Before a floor plan was even created, GS&P architects, planners and engineers met with hospital staff to understand the operational processes currently taking place throughout the facility, including patient and material flow. GS&P healthcare strategist, Marc Sauvé, led planning studies to review the flow of operations, systems and functionality to create a plan from which department locations and adjacencies could be culled. In the case of Wayne Memorial it was decided to locate all hospital registration—inpatient, outpatient and emergency department—in one place. Marc’s research also helped shape how the staff worked. Hospital administrators were able to implement many of Sauvé’s suggestions while still operating in the old facility.
In the new facility, the operational efficiencies that were planned and designed into the building helped alleviate wait times by 50 minutes in the emergency department. The early process mapping also significantly improved both patient experience and safety. Although the hospital area grew from a one-story building to four stories, travel distances within the hospital and the chance for medical errors have been greatly reduced. Labor and delivery rooms are adjacent to surgical suites, so a need for immediate procedures is not delayed by a long journey through corridors and around corners.
Another important feature that the hospital staff wanted implemented was creating a healing environment for patients. GS&P architects and interior designers included several features that accommodate patients’ families such as kitchens in waiting rooms and a charming outdoor dining venue and a small chapel. Space in the hospice room was doubled. Also a clear delineation between public and private sectors stresses patient dignity and privacy.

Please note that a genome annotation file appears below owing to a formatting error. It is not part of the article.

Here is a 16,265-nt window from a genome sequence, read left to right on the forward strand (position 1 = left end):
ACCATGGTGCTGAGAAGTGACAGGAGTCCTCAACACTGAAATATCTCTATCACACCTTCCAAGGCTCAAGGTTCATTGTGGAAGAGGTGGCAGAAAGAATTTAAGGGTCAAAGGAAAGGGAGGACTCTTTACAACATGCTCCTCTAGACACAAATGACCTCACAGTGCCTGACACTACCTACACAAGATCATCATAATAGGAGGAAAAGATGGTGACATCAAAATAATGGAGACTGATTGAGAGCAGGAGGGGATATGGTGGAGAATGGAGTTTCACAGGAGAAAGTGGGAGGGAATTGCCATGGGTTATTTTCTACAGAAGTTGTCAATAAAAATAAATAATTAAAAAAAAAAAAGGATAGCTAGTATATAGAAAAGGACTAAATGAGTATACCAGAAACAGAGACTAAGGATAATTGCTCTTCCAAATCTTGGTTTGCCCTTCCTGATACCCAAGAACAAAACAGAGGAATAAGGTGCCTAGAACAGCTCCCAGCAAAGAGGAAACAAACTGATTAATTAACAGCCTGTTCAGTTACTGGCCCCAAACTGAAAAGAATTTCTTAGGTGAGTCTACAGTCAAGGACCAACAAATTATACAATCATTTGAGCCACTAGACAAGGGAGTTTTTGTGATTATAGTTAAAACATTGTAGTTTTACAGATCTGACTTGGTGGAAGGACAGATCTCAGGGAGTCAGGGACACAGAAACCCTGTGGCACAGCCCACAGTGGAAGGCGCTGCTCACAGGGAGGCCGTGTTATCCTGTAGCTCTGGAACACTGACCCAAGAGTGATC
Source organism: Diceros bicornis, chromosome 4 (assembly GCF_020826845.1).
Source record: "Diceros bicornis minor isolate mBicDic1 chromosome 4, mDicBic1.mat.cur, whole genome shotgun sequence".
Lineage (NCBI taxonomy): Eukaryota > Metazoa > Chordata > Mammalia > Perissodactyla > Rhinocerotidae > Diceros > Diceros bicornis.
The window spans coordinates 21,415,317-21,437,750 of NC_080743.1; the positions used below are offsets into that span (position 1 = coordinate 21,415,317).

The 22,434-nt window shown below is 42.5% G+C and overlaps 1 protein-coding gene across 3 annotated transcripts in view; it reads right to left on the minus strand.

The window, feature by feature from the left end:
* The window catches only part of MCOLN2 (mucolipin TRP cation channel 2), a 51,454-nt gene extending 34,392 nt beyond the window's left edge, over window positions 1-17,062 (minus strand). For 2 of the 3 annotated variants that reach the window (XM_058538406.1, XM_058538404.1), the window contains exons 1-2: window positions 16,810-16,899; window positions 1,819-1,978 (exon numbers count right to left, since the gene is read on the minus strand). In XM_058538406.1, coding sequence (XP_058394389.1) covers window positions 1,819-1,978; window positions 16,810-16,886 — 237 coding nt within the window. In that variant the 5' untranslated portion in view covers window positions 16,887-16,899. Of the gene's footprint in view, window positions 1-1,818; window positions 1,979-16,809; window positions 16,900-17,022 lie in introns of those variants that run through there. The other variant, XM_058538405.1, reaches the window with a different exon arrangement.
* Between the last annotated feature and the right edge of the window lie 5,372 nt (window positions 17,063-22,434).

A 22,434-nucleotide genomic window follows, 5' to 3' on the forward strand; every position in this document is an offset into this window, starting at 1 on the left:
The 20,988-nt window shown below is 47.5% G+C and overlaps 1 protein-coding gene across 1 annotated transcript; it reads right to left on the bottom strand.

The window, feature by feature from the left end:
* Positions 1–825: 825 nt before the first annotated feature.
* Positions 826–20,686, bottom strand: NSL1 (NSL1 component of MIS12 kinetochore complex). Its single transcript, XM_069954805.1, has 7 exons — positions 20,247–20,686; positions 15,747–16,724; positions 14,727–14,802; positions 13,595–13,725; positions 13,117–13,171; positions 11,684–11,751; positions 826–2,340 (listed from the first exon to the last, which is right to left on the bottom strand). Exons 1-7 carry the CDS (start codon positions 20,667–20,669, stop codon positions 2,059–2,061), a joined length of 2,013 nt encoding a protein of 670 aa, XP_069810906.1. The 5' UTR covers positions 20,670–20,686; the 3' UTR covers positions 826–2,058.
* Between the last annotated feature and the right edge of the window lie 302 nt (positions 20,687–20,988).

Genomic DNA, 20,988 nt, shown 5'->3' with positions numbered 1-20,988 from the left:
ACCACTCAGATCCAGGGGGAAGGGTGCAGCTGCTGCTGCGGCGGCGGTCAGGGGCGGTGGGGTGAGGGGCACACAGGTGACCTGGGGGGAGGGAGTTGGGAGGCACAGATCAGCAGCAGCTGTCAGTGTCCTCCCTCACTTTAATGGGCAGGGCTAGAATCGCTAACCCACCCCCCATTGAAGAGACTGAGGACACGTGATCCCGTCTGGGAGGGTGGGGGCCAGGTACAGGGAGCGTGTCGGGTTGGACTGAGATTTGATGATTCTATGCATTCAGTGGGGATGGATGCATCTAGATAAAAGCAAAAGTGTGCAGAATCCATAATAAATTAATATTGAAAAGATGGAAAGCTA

An unforeseen challenge to the hospital design team was the sudden rising cost of construction labor and materials. Between the project kickoff and the start of construction, Hurricane Katrina caused the costs to soar nearly 10% higher than expected, putting the project suddenly millions over budget. The architecture and planning teams and the hospital administration worked together to revise the budget and reduce the size of the new building, bringing scope and cost down. This was made possible by the administration’s purchase of a nearby armory, to which they relocated services that don’t directly impact patient care, such as accounting and administration.
The new hospital was built on the same location as the old facility, which created a hurdle for design and construction. Its location near a major state highway and convenience to the community was a key driver in the decision to use the same site, but keeping the existing hospital functional while building a new facility required major coordination and careful planning. Joe Ierardi, Wayne Memorial Hospital’s President and CEO, recalls, “People expect me to tell them this project was a huge headache, but it wasn’t because we had experts with us. We put our trust in them, and in our employees, and all parties delivered.”
Even with the challenges, Wayne Memorial Hospital moved into their new facility ahead of schedule, with the transfer to the new facility occurring in September 2007. The partnership between GS&P and the hospital staff produced a facility that residents of Jesup, Georgia, will be proud of for many years to come.